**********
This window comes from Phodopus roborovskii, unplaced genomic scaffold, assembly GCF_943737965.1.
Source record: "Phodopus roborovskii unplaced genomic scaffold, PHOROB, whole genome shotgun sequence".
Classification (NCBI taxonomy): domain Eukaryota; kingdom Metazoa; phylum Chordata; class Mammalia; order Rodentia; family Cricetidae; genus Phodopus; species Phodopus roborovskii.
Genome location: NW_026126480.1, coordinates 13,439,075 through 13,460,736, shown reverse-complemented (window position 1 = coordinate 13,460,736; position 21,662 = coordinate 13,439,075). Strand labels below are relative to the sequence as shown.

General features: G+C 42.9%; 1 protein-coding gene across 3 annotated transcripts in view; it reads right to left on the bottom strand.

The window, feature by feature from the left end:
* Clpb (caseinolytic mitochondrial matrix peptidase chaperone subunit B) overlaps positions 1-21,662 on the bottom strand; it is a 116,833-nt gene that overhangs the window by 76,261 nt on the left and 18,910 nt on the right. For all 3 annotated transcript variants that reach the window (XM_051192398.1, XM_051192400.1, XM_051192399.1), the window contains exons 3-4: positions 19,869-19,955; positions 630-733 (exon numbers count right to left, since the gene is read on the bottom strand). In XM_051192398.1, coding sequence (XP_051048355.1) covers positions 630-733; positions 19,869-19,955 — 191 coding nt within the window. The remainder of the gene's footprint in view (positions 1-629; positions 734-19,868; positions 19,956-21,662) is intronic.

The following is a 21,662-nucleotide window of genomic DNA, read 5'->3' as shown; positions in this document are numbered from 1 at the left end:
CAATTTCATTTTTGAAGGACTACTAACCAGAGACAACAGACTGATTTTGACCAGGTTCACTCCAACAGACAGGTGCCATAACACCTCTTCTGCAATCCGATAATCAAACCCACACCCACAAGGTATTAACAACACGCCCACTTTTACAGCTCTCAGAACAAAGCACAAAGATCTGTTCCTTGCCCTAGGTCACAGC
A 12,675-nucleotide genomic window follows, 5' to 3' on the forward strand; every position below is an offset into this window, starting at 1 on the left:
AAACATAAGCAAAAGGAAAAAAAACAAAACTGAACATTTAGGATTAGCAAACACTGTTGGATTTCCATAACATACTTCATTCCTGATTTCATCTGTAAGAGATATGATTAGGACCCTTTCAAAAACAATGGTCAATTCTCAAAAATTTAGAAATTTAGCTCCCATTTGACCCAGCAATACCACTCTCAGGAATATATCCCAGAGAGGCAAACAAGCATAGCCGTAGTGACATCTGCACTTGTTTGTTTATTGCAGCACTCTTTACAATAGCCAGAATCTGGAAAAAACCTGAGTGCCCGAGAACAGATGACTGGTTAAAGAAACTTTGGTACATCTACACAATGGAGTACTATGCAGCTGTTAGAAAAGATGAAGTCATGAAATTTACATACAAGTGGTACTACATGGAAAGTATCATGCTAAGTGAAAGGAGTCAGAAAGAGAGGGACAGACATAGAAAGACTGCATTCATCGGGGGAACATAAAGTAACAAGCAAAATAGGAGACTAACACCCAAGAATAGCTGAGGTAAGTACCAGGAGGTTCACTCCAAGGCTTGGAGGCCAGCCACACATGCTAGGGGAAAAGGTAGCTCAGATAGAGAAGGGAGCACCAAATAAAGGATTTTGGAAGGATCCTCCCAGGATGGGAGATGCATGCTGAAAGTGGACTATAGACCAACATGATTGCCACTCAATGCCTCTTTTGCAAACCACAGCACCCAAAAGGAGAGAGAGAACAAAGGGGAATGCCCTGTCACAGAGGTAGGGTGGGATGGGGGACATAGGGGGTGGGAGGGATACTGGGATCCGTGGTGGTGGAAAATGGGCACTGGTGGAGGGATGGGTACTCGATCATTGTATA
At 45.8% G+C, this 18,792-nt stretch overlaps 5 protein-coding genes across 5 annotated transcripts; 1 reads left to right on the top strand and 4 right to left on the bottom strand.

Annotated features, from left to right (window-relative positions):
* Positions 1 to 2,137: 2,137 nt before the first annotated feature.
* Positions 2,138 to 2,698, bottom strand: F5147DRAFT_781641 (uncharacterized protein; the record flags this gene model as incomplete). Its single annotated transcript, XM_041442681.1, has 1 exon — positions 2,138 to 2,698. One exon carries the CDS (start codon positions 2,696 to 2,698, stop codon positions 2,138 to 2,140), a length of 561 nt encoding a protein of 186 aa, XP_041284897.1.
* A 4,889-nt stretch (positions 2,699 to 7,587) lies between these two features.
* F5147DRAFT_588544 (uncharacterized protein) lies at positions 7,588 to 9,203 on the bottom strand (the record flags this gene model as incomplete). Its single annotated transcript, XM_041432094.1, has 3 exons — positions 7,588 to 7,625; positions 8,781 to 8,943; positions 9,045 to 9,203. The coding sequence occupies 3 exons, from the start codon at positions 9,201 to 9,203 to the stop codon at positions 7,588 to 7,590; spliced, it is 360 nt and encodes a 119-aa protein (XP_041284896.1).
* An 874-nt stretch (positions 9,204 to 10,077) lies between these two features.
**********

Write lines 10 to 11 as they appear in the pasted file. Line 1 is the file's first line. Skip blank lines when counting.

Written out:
A 12,675-nucleotide genomic window follows, 5' to 3' on the forward strand; every position below is an offset into this window, starting at 1 on the left:
AAACATAAGCAAAAGGAAAAAAAACAAAACTGAACATTTAGGATTAGCAAACACTGTTGGATTTCCATAACATACTTCATTCCTGATTTCATCTGTAAGAGATATGATTAGGACCCTTTCAAAAACAATGGTCAATTCTCAAAAATTTAGAAATTTAGCTCCCATTTGACCCAGCAATACCACTCTCAGGAATATATCCCAGAGAGGCAAACAAGCATAGCCGTAGTGACATCTGCACTTGTTTGTTTATTGCAGCACTCTTTACAATAGCCAGAATCTGGAAAAAACCTGAGTGCCCGAGAACAGATGACTGGTTAAAGAAACTTTGGTACATCTACACAATGGAGTACTATGCAGCTGTTAGAAAAGATGAAGTCATGAAATTTACATACAAGTGGTACTACATGGAAAGTATCATGCTAAGTGAAAGGAGTCAGAAAGAGAGGGACAGACATAGAAAGACTGCATTCATCGGGGGAACATAAAGTAACAAGCAAAATAGGAGACTAACACCCAAGAATAGCTGAGGTAAGTACCAGGAGGTTCACTCCAAGGCTTGGAGGCCAGCCACACATGCTAGGGGAAAAGGTAGCTCAGATAGAGAAGGGAGCACCAAATAAAGGATTTTGGAAGGATCCTCCCAGGATGGGAGATGCATGCTGAAAGTGGACTATAGACCAACATGATTGCCACTCAATGCCTCTTTTGCAAACCACAGCACCCAAAAGGAGAGAGAGAACAAAGGGGAATGCCCTGTCACAGAGGTAGGGTGGGATGGGGGACATAGGGGGTGGGAGGGATACTGGGATCCGTGGTGGTGGAAAATGGGCACTGGTGGAGGGATGGGTACTCGATCATTGTATA